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'First blue whale' caught in 50 years

13 July 2018

"To mistake a blue whale for a fin whale is impossible, this whale has all the characterizations of a fin whale in the ocean".

Dr Gill said the colouration, shape and size of the dorsal fin and colour of the baleen (mouth filter) were all characteristic of a blue whale.

"This whale, when you see it swimming in the ocean, it was like a fin whale", he explained.

Icelandic fishing magnate Kristjan Loftsson views the whale, believed to be a blue whale.

Photos of the massive mammal, which can grow to 33 metres long, were posted online by conservation groups claiming it was slain by Kristján Loftsson's whaling company, the Daily Mail reports.

His companied is licensed to hunt fin whales in Iceland and has so far killed 21 this season, according to Hard to Port and Sea Shepherd.

"From the photos, it has all the characteristics of a blue whale; given that - notably the coloration pattern - there is nearly no possibility that an experienced observer would have misidentified it as anything else at sea".

No other nation, not even Japan or Norway, slaughters Fin whales, and there had not been a Blue whale harpooned for the last 50 years until this one.

However, the company does not have any legal authority to kill endangered blue whales, even within Iceland, Sea Shepherd said.

Sea Shepherd UK chief operating officer Robert Read demanded DNA samples be taken from the Hvalur 8's equipment, meat stocks, and storage to prove it illegally killed a blue whale.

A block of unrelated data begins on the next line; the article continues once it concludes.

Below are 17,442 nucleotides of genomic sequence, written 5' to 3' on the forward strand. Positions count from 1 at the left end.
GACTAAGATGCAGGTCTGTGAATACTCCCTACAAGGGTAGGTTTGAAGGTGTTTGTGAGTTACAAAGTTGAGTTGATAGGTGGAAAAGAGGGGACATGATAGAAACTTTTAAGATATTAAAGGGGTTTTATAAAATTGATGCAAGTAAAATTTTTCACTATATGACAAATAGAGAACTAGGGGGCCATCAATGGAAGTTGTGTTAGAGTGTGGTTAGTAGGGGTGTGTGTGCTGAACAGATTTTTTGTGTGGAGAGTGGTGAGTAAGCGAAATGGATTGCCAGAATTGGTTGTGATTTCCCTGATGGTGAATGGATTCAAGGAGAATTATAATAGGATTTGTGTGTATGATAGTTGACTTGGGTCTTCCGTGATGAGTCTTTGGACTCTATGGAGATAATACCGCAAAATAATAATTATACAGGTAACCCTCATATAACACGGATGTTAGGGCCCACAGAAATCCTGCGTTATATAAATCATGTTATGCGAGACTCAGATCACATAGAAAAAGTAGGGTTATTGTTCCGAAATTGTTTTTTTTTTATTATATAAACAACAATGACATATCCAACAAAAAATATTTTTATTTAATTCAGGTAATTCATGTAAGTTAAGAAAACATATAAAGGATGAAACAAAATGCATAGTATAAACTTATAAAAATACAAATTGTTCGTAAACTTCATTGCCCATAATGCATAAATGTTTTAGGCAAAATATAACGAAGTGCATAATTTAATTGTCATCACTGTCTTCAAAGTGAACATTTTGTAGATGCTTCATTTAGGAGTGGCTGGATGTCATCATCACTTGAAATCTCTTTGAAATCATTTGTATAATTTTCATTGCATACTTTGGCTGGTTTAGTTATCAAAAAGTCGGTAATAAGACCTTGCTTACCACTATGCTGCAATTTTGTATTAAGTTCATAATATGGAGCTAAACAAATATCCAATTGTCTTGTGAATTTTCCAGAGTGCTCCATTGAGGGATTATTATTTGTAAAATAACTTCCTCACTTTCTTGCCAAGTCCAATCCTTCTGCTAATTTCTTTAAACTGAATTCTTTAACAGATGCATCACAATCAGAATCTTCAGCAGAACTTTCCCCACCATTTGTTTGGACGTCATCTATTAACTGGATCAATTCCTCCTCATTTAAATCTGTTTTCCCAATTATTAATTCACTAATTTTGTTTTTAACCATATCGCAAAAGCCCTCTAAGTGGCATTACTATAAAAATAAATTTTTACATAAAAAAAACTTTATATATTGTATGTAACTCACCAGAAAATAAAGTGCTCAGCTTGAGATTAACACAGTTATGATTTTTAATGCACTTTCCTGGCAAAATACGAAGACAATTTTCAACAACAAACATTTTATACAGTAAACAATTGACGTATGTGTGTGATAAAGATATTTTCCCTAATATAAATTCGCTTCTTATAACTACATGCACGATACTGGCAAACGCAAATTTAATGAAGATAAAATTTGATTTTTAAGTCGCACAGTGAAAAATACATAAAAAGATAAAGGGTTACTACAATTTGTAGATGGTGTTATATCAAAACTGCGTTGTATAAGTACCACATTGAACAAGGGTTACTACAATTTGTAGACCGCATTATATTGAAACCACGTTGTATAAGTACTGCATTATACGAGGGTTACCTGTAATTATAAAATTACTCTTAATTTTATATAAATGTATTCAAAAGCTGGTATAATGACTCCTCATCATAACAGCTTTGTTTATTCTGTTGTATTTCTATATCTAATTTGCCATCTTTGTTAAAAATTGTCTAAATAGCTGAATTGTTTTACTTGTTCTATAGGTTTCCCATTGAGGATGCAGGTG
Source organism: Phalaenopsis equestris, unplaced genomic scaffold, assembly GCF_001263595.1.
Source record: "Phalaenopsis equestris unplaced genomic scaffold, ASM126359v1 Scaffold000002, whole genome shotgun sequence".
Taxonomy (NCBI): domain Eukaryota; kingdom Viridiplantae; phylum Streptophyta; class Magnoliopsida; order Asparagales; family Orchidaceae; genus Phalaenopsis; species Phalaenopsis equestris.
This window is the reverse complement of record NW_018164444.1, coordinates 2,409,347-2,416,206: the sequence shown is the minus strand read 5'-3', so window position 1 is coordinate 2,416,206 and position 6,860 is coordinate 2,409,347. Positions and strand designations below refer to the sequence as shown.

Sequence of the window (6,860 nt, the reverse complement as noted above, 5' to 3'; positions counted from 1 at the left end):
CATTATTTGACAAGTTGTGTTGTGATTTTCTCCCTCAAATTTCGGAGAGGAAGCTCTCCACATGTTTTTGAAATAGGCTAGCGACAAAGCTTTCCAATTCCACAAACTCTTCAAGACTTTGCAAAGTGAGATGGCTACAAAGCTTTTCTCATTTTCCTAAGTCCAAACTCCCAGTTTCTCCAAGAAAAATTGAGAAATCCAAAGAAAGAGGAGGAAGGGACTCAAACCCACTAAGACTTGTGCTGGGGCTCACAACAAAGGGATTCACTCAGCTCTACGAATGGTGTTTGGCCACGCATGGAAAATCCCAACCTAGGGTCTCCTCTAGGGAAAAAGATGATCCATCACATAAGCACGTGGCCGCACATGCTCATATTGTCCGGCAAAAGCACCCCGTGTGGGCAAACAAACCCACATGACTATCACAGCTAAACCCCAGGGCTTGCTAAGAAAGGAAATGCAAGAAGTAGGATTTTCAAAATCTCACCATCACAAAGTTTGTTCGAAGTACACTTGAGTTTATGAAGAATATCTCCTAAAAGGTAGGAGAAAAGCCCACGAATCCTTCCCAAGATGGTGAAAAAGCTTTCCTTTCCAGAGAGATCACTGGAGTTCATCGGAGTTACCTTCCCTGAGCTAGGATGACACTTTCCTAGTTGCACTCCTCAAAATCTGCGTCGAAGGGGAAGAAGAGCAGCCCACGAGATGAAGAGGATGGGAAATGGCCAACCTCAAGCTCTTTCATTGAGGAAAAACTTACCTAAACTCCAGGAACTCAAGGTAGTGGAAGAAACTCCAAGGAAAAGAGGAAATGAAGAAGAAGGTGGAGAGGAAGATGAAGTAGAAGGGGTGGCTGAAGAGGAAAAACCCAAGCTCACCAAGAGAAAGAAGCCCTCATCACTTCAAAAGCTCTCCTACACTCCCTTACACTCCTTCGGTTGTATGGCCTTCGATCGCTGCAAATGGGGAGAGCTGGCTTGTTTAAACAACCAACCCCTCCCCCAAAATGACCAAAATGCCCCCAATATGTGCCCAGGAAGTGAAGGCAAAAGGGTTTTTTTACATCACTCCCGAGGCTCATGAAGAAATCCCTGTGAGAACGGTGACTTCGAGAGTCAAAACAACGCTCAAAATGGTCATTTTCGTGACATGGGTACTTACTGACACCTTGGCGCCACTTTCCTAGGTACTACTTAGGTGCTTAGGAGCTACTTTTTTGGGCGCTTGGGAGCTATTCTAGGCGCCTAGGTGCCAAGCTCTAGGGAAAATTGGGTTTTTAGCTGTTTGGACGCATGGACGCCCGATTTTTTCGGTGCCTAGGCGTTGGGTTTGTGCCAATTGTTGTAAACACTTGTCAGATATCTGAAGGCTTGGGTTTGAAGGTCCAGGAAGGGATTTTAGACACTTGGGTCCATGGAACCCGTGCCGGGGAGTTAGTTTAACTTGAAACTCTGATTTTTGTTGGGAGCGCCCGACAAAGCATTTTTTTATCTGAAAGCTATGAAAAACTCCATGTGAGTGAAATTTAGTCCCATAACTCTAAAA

Blue whales were nearly hunted to extinction last century and there are only 10,000 to 25,000 left alive.

"Iceland's whaling is rogue and archaic and should command diplomatic criticism at the highest levels".

"The killing of such a majestic creature, blue whale or hybrid, represents a significant crime against nature, given the rarity of these species and the threats to their survival today".

"This man must be stopped from ruthlessly violating global conservation law and bringing such disrepute to the nation of Iceland".

Mr Loftsson said there is "no way" his crew would have mistakenly killed a blue whale and that instead it was a hybrid of a blue whale and a fin whale, not protected under International Whaling Commission protocol.

Mr Loftsson said his crew spent an hour observing the whale before shooting it, and that they have never mistakenly taken a blue whale. Prior to the catastrophic commercial whaling of the 20 century it is estimated that there were in the region of a quarter of a million blue whales, but their populations crashed in the 1950s and 60s.

'First blue whale' caught in 50 years